Appealed from the Forty-Second Judicial District Court for
the Parish of DeSoto, Louisiana Trial Court No. 78, 761
Honorable Amy B. McCartney, Judge
W. HENDRIX EDWARD M. CAMPBELL Counsel for Appellant
N. JOHNSON In Proper Person
S. CHEVALLIER Counsel for Appellee Exco Resources
MOORE, PITMAN, and McCALLUM, JJ.
Rushing appeals a judgment that denied her motion for new
trial, sustained an earlier judgment granting Makiva
Johnson's peremptory exception of no right of action and
prescription, and dismissed all claims against Ms. Johnson.
For the reasons expressed, we amend and affirm.
exception was tried on the pleadings, with no evidence
Rushing filed this petition in DeSoto Parish on September 15,
2017, against Terrance Simpson, Makiva Johnson and EXCO
Operating LP. She alleged that EXCO maintained a mineral
lease on a tract of land in DeSoto Parish owned by Thomas
Simpson. However, Thomas Simpson "deeded" this
tract to Ms. Rushing by quitclaim deed dated December 7,
2010. Thomas Simpson died in January 2011, and the quitclaim
was not recorded until April 7, 2011. According to Ms.
Rushing's petition, the district court rendered a
judgment of possession on March 30, 2011, and, after further
litigation challenging the will, reinstated the judgment of
possession on August 18, 2014; at a later hearing, the
validity of the quitclaim deed was "discussed."
However, the judgment of possession included the tract of
land subject to the EXCO lease as part of the decedent's
estate, despite the quitclaim deed that had transferred it to
Rushing alleged that she would have objected to the proposed
judgment, but she did not because it was "not approved
by Ms. Rushing counsel [sic] as to form and content,
nor was a copy of the judgment served upon Ms. Rushing's
counsel, nor was any notice received by counsel of the
issuance of judgment." When she found out about it, she
filed a motion to amend judgment, on September 9, 2015. Even
earlier, in February 2013, she had written to EXCO demanding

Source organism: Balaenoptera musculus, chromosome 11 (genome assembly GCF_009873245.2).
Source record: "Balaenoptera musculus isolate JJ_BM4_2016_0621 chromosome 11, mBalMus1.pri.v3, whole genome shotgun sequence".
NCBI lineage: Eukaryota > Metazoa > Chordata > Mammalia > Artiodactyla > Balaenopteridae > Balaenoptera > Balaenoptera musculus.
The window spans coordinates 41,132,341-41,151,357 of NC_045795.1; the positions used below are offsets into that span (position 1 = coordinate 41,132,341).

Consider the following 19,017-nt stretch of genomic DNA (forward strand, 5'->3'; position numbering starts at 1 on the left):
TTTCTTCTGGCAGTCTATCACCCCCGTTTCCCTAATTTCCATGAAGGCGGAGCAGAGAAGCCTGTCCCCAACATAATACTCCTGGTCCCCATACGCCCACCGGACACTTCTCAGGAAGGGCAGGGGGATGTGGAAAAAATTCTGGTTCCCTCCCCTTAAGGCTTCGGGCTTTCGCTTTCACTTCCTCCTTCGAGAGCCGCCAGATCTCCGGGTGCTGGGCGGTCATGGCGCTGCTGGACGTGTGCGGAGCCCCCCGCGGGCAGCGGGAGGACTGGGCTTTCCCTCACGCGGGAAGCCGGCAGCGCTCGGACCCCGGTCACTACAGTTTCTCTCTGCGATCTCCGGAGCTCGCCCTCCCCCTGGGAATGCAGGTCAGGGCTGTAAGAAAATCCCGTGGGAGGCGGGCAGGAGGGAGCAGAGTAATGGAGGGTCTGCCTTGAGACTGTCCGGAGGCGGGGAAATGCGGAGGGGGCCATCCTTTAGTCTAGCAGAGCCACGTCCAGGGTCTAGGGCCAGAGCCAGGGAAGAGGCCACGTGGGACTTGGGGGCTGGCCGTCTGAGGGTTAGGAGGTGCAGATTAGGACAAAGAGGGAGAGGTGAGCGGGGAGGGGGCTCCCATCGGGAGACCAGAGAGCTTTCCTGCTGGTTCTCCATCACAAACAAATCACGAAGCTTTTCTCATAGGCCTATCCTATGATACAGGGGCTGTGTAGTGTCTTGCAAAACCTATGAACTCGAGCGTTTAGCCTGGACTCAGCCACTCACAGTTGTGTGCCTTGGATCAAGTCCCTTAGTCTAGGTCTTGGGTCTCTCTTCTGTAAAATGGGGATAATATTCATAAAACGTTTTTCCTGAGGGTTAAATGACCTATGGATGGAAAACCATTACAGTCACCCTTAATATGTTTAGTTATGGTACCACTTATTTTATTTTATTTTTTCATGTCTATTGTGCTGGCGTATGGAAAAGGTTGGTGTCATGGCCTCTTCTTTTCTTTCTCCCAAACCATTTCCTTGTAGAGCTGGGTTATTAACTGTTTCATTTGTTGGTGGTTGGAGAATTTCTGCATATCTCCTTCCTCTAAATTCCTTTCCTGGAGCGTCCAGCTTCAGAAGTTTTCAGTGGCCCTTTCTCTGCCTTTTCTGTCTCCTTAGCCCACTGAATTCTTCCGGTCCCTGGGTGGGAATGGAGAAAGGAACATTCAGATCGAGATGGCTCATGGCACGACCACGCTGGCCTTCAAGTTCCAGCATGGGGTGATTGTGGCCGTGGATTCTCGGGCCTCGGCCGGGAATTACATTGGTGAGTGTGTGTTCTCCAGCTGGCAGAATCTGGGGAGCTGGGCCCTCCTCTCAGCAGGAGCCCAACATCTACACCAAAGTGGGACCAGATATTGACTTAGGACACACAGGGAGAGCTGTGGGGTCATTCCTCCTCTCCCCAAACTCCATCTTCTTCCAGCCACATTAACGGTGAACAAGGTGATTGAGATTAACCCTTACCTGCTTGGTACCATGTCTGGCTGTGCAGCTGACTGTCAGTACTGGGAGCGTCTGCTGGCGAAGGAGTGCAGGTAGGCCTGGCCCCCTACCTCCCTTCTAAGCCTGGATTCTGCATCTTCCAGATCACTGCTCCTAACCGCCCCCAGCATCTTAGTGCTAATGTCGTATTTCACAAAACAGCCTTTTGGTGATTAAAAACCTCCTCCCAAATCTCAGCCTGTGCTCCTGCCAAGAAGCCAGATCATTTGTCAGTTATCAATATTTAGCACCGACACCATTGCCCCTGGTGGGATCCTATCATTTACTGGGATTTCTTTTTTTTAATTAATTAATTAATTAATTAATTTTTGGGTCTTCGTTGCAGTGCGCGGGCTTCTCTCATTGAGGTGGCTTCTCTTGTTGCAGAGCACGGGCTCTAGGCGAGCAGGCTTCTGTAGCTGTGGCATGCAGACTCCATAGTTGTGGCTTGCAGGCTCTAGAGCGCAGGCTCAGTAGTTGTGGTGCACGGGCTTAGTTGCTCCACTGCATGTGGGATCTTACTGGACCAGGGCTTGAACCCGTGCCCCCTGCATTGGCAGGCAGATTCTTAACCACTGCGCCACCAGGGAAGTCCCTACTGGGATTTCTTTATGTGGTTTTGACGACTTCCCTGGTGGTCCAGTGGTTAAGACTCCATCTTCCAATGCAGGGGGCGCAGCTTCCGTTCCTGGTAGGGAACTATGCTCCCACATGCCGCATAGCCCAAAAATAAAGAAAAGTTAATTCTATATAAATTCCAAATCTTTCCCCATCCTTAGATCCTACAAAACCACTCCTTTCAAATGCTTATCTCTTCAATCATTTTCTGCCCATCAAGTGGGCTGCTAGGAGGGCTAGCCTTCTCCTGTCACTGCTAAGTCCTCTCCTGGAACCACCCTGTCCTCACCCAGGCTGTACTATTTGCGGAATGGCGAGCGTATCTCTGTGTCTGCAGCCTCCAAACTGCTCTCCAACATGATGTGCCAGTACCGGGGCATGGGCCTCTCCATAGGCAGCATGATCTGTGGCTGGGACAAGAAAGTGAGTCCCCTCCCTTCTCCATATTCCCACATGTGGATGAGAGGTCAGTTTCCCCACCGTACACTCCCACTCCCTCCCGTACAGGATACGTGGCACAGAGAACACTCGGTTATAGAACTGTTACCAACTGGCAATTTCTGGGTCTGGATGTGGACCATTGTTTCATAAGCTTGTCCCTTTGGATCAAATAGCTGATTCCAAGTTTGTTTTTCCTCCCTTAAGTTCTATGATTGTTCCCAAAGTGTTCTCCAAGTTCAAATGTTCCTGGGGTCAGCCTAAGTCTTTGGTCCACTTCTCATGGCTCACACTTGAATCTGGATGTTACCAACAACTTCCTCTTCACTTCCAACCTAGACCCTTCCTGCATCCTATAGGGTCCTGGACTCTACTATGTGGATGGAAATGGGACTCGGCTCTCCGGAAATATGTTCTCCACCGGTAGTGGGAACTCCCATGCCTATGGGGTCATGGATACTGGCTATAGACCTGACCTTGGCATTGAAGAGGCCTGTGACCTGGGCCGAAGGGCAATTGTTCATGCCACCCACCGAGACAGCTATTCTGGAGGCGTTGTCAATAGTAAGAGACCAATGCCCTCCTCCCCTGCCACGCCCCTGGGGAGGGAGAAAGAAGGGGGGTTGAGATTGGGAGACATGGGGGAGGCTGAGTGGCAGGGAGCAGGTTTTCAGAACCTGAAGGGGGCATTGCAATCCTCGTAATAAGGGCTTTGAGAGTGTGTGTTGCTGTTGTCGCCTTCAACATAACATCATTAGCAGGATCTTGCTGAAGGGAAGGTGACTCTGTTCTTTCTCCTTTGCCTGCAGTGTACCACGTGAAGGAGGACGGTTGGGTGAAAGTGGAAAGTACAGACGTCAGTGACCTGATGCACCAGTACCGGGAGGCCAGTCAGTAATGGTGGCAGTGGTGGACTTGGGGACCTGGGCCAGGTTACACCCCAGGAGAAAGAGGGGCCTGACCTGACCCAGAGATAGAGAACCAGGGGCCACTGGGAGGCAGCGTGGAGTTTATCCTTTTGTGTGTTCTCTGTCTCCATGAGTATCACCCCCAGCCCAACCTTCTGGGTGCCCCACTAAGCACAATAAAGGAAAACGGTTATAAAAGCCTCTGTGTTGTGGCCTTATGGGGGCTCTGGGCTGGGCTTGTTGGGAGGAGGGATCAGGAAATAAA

that it not disburse mineral royalties pending further
Rushing further alleged that the court granted her motion to
amend judgment in March 2016. Then, Ms. Johnson filed an
appeal, which was dismissed in September 2016, as well a
"motion for new hearing," which was dismissed for
nonpayment of costs.
tenor of Ms. Rushing's claim was that as counsel for
Terrance Simpson, Ms. Johnson failed to provide a proposed
judgment to Ms. Rushing's counsel for approval, resulting
in the inclusion of the tract subject to the EXCO lease as
part of the estate; also, she provided this unapproved
judgment to EXCO, resulting in the release of suspense
royalties to Terrance Simpson instead of to Ms. Rushing. She
demanded that Ms. Johnson produce "any policy of
malpractice insurance" within 15 days, that EXCO provide
an accounting and that Terrance Simpson return any royalties
as payment of a thing not due.
Johnson filed a combined exception of no right of action, no
cause of action and prescription. In her memorandum, she
conceded that she was a Louisiana attorney and had
represented Terrance Simpson in his father's succession
since 2013. However, she had never represented Ms.
Rushing, and without an attorney-client relationship there
can be no legal malpractice claim, Red River Valley Bank
v. Home Ins. Co., 607 So.2d 892 (La.App. 2 Cir. 1992).
For this reason, she argued, Ms. Rushing had no right of
action to make a legal malpractice claim against her. She
conceded that in some circumstances, an attorney may owe a
duty to a third party, but Ms. Rushing had not alleged any
such duty, so she also had no cause of action. Finally, she
argued that by Ms. Rushing's own admission, she had
knowledge of the alleged malpractice no later than September
9, 2015, when she filed a motion to amend the judgment of
possession, but she did not file the instant suit until
September 15, 2017, over two years later. For this reason,
she argued, the claim was ...